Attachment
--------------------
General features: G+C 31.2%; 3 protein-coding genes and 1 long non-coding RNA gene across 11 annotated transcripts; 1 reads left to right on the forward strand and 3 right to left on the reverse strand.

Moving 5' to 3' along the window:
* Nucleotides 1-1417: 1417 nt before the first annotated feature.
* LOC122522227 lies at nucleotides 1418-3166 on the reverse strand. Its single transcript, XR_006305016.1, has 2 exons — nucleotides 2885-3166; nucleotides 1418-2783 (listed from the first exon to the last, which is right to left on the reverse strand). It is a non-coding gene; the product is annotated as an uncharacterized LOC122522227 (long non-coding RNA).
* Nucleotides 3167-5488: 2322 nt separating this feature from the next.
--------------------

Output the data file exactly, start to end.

General features: G+C 31.2%; 3 protein-coding genes and 1 long non-coding RNA gene across 11 annotated transcripts; 1 reads left to right on the forward strand and 3 right to left on the reverse strand.

Moving 5' to 3' along the window:
* Nucleotides 1-1417: 1417 nt before the first annotated feature.
* LOC122522227 lies at nucleotides 1418-3166 on the reverse strand. Its single transcript, XR_006305016.1, has 2 exons — nucleotides 2885-3166; nucleotides 1418-2783 (listed from the first exon to the last, which is right to left on the reverse strand). It is a non-coding gene; the product is annotated as an uncharacterized LOC122522227 (long non-coding RNA).
* Nucleotides 3167-5488: 2322 nt separating this feature from the next.